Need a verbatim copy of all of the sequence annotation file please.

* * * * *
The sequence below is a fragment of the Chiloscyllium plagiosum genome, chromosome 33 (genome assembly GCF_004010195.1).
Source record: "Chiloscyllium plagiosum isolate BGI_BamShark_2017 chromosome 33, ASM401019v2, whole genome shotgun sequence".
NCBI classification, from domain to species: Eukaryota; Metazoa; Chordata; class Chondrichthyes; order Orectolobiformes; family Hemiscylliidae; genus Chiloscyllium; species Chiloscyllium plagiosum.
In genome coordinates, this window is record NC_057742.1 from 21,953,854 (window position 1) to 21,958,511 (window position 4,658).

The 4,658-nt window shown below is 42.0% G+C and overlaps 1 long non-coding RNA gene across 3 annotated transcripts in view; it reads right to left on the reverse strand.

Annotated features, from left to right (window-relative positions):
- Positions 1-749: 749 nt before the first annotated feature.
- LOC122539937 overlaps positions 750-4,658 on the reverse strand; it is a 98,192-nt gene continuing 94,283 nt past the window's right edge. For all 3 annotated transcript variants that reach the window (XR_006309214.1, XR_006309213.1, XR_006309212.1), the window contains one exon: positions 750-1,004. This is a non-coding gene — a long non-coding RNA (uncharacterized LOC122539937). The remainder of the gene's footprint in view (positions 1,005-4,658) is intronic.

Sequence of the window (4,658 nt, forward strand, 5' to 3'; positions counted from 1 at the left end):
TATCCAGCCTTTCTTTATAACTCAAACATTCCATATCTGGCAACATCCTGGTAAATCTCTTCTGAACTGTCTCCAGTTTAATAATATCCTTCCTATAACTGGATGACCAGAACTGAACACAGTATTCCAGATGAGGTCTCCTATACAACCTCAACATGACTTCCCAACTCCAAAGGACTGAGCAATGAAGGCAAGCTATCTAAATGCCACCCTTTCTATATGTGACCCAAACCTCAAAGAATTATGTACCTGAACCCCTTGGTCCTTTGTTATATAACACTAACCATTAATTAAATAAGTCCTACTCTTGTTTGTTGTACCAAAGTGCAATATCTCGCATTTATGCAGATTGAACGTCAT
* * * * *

The sequence below is a fragment of the Chiloscyllium plagiosum genome, chromosome 33 (genome assembly GCF_004010195.1).
Source record: "Chiloscyllium plagiosum isolate BGI_BamShark_2017 chromosome 33, ASM401019v2, whole genome shotgun sequence".
NCBI classification, from domain to species: Eukaryota; Metazoa; Chordata; class Chondrichthyes; order Orectolobiformes; family Hemiscylliidae; genus Chiloscyllium; species Chiloscyllium plagiosum.
In genome coordinates, this window is record NC_057742.1 from 21,953,854 (window position 1) to 21,958,511 (window position 4,658).

The 4,658-nt window shown below is 42.0% G+C and overlaps 1 long non-coding RNA gene across 3 annotated transcripts in view; it reads right to left on the reverse strand.

Annotated features, from left to right (window-relative positions):
- Positions 1-749: 749 nt before the first annotated feature.
- LOC122539937 overlaps positions 750-4,658 on the reverse strand; it is a 98,192-nt gene continuing 94,283 nt past the window's right edge. For all 3 annotated transcript variants that reach the window (XR_006309214.1, XR_006309213.1, XR_006309212.1), the window contains one exon: positions 750-1,004. This is a non-coding gene — a long non-coding RNA (uncharacterized LOC122539937). The remainder of the gene's footprint in view (positions 1,005-4,658) is intronic.

Sequence of the window (4,658 nt, forward strand, 5' to 3'; positions counted from 1 at the left end):
TATCCAGCCTTTCTTTATAACTCAAACATTCCATATCTGGCAACATCCTGGTAAATCTCTTCTGAACTGTCTCCAGTTTAATAATATCCTTCCTATAACTGGATGACCAGAACTGAACACAGTATTCCAGATGAGGTCTCCTATACAACCTCAACATGACTTCCCAACTCCAAAGGACTGAGCAATGAAGGCAAGCTATCTAAATGCCACCCTTTCTATATGTGACCCAAACCTCAAAGAATTATGTACCTGAACCCCTTGGTCCTTTGTTATATAACACTAACCATTAATTAAATAAGTCCTACTCTTGTTTGTTGTACCAAAGTGCAATATCTCGCATTTATGCAGATTGAACGTCAT